From: Scott Chase (firstname.lastname@example.org)
Date: Thu 31 Oct 2002 - 02:06:01 GMT
>From: John Wilkins <email@example.com>
>Subject: Re: I know one when I see one
>Date: Tue, 29 Oct 2002 16:31:01 +1100
>On Tuesday, October 29, 2002, at 02:16 PM, Grant Callaghan wrote:
>>> > >
>>> > >Do the genes for blood type replicate themselves? If so, how?
>>> > >
>>> > Aren't the characteristics of blood type passed from father or mother
>>> > to son? I understand that paternity can be proven or denied on that
>>> > basis. Or does some outside force cause these characteristics to be
>>> > lodged in the child? There's also the fact that the information
>>> > contained in the DNA creates the protines and other factors that the
>>> > blood type expresses. So if the genes don't do the replicating, what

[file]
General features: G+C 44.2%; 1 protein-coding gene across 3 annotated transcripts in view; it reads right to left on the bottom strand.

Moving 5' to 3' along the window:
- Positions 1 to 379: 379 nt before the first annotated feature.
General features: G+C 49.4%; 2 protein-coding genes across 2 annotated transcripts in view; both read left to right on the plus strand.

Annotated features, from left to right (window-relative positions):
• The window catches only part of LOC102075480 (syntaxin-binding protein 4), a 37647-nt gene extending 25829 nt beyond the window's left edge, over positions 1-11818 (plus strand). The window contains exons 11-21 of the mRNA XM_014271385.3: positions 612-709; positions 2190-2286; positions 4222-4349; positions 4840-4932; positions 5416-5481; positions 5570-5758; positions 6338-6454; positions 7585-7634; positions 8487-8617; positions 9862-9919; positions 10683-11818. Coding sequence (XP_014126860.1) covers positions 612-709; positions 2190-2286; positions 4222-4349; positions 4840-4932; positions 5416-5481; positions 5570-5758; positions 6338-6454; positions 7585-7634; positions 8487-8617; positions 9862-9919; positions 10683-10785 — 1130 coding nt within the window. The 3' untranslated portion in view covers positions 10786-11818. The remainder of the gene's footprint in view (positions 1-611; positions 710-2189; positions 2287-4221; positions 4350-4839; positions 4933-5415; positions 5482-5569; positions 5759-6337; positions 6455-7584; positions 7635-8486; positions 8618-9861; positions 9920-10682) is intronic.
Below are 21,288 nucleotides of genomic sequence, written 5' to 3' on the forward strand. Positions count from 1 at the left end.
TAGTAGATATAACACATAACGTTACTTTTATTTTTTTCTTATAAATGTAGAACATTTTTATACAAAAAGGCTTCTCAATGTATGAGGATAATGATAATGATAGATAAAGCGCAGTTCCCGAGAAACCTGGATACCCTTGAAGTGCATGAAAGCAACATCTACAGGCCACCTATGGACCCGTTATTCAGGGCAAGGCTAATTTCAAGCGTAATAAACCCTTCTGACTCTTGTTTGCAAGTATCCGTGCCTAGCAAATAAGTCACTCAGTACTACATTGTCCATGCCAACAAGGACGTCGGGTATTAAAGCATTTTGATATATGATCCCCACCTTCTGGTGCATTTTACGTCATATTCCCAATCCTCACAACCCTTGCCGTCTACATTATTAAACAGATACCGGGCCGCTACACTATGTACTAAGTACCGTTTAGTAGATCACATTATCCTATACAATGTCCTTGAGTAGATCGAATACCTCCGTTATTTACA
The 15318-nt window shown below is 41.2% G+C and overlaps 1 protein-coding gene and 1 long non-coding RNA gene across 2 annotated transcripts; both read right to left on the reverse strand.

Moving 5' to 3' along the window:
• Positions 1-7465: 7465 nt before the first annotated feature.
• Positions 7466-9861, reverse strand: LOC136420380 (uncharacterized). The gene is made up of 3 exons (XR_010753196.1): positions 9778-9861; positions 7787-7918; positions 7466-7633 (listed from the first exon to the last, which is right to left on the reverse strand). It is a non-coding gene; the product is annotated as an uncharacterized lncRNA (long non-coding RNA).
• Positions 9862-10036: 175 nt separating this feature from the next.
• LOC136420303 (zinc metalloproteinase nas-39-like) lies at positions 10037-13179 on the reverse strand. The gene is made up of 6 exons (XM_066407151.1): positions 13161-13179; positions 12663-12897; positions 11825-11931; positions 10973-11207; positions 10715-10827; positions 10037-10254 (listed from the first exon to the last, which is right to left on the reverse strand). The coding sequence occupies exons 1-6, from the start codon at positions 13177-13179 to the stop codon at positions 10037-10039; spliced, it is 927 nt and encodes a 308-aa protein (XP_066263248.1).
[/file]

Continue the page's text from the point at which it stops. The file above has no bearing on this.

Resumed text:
>>> > does?
>>>Here we are dealing with multiple dominant and recessive traits; A, B,
>>>AB or O, RH factor + or -.
>>Aren't these inherited characteristics encoded in the DNA of the parents?
>100% genetically determined - there's a chart in a recent New Scientist
>with some %ages of genetic determinations based on twin studies.
What would you think if someone carried A and/or B alleles yet expressed as type O?
>It seem Larsen cartoon appreciation is 0% genetically determined, which
>strikes me as odd, given the similarities of personality of those who do
>appreciate The Master.
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